The body itself was being studied and considered in incredibly new ways. I mentioned before the pent-up Victorian sexuality. Sandow is especially relevant here. He displayed his naked body publicly for people to look at and sometimes touch. Both men and women were fascinated by Sandow. They would stare at him in what seems like an overt display of sexual energy. How did such ostensibly sexual behavior elude the puritanical Victorians? How could a typical Victorian could unabashedly gaze at a naked man and feel no guilt or social embarrassment? In short, Sandow (and the muscled body in general) could be considered medically or scientifically. This is akin to a college kid going to a strip club and claiming it is research for his sociology paper. In this case, nearly every available channel for the release of sexual energy (pun intended, I suppose) had been cut off by the prudish Victorians. And then came this new way of looking at the body sexually, but claiming another purpose.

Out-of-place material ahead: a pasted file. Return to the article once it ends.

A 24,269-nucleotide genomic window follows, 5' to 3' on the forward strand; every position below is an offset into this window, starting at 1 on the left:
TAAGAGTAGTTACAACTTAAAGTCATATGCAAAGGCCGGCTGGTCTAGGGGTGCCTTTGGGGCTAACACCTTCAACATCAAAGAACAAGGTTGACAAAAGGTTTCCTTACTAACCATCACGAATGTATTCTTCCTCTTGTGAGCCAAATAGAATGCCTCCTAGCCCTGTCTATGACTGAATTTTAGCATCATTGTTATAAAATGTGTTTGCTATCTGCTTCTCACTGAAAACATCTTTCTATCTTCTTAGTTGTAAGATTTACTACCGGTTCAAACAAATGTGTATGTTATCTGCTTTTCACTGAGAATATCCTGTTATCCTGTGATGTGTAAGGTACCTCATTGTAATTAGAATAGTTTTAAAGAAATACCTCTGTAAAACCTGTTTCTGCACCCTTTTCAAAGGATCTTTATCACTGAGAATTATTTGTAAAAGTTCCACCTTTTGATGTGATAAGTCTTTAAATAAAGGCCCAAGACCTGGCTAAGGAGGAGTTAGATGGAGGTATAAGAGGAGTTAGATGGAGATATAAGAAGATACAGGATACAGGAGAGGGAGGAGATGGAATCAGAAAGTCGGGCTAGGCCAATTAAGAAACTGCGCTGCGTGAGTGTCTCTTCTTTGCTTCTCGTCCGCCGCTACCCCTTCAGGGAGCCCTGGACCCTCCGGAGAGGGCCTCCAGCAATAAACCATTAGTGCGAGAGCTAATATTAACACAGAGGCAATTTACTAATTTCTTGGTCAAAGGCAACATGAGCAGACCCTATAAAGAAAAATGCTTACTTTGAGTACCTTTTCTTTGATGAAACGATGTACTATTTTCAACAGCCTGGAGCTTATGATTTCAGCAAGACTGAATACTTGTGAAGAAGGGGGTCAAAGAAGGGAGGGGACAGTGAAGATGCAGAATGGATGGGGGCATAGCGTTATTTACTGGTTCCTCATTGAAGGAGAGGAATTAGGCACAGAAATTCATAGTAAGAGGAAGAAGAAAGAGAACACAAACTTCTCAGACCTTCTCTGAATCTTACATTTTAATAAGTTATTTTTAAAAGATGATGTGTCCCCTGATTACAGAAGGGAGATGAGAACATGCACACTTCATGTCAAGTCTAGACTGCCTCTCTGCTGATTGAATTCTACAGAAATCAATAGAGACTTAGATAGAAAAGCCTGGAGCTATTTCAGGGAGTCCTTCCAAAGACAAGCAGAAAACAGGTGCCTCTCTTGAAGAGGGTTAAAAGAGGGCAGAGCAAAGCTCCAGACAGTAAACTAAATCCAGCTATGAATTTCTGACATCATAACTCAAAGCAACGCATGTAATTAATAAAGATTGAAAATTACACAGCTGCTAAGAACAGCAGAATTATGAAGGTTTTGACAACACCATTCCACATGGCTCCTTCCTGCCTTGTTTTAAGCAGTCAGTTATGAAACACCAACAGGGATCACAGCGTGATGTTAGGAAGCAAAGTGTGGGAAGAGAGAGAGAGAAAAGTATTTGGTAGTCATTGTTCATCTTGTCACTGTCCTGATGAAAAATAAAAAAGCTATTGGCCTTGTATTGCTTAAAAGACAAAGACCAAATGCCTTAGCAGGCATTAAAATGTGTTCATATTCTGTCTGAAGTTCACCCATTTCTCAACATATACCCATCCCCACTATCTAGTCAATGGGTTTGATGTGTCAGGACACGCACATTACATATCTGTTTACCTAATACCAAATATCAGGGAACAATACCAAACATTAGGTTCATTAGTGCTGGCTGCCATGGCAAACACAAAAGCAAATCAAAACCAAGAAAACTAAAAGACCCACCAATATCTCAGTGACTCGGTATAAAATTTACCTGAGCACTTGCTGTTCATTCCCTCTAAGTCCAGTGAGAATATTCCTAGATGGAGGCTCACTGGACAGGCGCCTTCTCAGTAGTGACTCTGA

19th century English army recruits were in pretty bad shape, and this didn’t sit well with an empire that saw itself as the most powerful nation in the world. The thinking was: if the soldiers of the empire were sick and/or weak, then the empire itself was sick and/or weak.
In short, you could say that the body itself was in the right place at the right time. Widespread fear of disease, extending from the individual to the imperial army, fueled a growing interest in medical and scientific awareness of the body (grave robberies for cadavers became common at this time), offered an appropriate backdrop and “disguise” for Victorians to explore their sexuality.